Take the 2-minute tour ×
Stack Overflow is a question and answer site for professional and enthusiast programmers. It's 100% free, no registration required.

I have a website, and offcourse like most websites it loads faster in Firefox.

I want to create some form of a bar, which displays on top of my site, whenever a user without FF enters the site. This bar will say something like "Install FF for better performance etc etc..."

How should I do this? Browser detection I guess, but there are tons of different codes out there. Any code you all know that is more reliable, and better to use?

Btw, does anybody know if I need permission from Mozilla to have such a bar on my website?



share|improve this question
… supersonic fighter jet. –  Quentin Nov 18 '10 at 9:35
... with an 80x25 text-based radar screen. –  littlegreen Nov 18 '10 at 9:47
Why are people even giving answers or comments to a completely different topic than the question. The question is how to detect a browser, and I NEVER in the question say anything like "FF is faster than Chrome or Lynx". Please, stick to the question. –  Anonymous12345 Nov 18 '10 at 10:11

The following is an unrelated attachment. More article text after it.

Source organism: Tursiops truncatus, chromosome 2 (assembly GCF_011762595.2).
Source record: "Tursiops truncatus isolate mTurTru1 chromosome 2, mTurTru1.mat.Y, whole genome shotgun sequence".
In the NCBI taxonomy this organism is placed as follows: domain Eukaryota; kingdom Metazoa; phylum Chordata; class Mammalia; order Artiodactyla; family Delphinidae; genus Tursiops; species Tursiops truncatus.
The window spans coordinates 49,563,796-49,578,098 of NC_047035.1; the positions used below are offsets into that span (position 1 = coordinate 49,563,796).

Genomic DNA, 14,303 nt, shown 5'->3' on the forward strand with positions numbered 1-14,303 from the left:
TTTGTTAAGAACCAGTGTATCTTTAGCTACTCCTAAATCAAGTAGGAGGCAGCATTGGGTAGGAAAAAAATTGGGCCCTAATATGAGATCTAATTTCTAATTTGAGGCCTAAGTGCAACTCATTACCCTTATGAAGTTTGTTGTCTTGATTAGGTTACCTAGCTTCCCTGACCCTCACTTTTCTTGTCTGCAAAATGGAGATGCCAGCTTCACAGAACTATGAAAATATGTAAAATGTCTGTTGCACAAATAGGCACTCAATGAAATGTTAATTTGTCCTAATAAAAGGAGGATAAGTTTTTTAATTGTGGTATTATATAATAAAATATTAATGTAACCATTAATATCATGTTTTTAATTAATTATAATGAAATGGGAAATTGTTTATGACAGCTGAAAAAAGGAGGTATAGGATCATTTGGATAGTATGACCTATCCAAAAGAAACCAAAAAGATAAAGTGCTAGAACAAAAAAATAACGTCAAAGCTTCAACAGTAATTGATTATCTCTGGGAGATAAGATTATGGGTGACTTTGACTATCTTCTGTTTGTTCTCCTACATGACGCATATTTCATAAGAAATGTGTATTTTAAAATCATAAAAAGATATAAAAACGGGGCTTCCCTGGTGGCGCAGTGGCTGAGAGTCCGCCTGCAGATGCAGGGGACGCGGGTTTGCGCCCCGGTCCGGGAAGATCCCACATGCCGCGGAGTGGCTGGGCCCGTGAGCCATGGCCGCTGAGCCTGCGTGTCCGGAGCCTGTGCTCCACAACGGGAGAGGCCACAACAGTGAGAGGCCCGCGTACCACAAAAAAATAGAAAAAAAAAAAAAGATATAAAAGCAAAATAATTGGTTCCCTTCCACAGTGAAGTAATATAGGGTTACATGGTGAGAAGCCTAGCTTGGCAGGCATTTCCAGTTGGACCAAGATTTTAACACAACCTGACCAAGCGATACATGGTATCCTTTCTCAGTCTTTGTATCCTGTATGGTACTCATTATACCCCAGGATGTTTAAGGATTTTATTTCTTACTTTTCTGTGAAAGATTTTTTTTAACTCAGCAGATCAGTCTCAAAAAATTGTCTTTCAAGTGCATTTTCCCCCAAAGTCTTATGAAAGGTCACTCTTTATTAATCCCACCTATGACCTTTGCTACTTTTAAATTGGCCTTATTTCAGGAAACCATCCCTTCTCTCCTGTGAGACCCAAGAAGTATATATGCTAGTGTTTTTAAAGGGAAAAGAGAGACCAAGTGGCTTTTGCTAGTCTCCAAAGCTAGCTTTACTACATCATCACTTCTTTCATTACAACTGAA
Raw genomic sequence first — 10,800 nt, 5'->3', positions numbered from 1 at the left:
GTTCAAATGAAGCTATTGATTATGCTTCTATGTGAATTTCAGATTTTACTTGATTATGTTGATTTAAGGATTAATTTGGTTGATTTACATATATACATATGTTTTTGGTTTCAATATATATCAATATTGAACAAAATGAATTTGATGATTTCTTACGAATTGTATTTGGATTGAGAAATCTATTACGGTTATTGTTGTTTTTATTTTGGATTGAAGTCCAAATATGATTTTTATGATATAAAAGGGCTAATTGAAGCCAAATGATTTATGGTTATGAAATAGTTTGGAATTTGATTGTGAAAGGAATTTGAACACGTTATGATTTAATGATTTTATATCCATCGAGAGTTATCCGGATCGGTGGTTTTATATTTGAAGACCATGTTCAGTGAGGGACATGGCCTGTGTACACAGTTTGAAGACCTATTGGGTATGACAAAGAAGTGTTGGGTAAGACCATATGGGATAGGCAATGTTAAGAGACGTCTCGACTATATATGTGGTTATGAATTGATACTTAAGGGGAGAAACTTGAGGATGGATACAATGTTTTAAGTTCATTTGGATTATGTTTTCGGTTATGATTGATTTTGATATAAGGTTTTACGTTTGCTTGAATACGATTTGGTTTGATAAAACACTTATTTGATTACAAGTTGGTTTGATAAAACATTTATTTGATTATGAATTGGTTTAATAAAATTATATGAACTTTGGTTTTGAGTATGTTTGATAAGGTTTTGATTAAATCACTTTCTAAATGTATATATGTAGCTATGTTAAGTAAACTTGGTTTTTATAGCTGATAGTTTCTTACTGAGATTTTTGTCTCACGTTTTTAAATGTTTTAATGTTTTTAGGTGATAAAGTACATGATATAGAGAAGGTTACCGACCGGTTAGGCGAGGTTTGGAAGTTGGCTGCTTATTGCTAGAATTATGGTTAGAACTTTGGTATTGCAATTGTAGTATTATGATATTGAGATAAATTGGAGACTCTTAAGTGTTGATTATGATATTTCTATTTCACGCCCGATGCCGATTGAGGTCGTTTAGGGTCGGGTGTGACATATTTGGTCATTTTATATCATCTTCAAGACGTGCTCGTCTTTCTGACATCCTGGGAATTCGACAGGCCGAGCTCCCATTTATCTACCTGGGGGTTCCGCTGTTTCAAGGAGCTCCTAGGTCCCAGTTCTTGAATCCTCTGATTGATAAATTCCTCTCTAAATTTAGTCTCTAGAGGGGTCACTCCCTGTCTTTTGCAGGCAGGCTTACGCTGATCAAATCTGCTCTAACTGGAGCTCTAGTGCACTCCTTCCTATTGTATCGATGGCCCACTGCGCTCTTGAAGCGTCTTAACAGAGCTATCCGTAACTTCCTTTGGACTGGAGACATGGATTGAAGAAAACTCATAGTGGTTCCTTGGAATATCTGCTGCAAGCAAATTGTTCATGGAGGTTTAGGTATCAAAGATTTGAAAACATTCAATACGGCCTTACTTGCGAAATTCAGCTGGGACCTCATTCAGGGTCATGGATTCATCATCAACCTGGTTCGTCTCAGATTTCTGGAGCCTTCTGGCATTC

@Carman — discussion about the merits of what you want to do is not a completely different topic to the question, and you said "it loads faster in Firefox" and "a user without FF". While you didn't mention any other specific browser, the implication is that you are talking about all browsers (otherwise, why wouldn't you say, for example, "in Firefox then IE" and "a user with IE"?). –  Quentin Nov 18 '10 at 10:30
@David - I disagree, the comment you gave ("Firefox is nowhere near as fast as Lynx") has very very little to do with this question, if anything at all. –  Anonymous12345 Nov 18 '10 at 10:58

9 Answers 9

up vote 9 down vote accepted

(Skipping all the arguments on whether what you want to do is a good or a bad thing. Assuming you really like Firefox and want to promote it.)

  1. Use the navigator object to check if the browser is Firefox. navigator.appCodeName, navigator.appName, navigator.appVersion. What you want to do is not a critical part of your website, so you don't need a fail-safe detection method. If it works for over 95% of your targeted users than the method is good.

  2. I doubt you need permission to advertise a free product. Mozilla even encourages you to do so.

share|improve this answer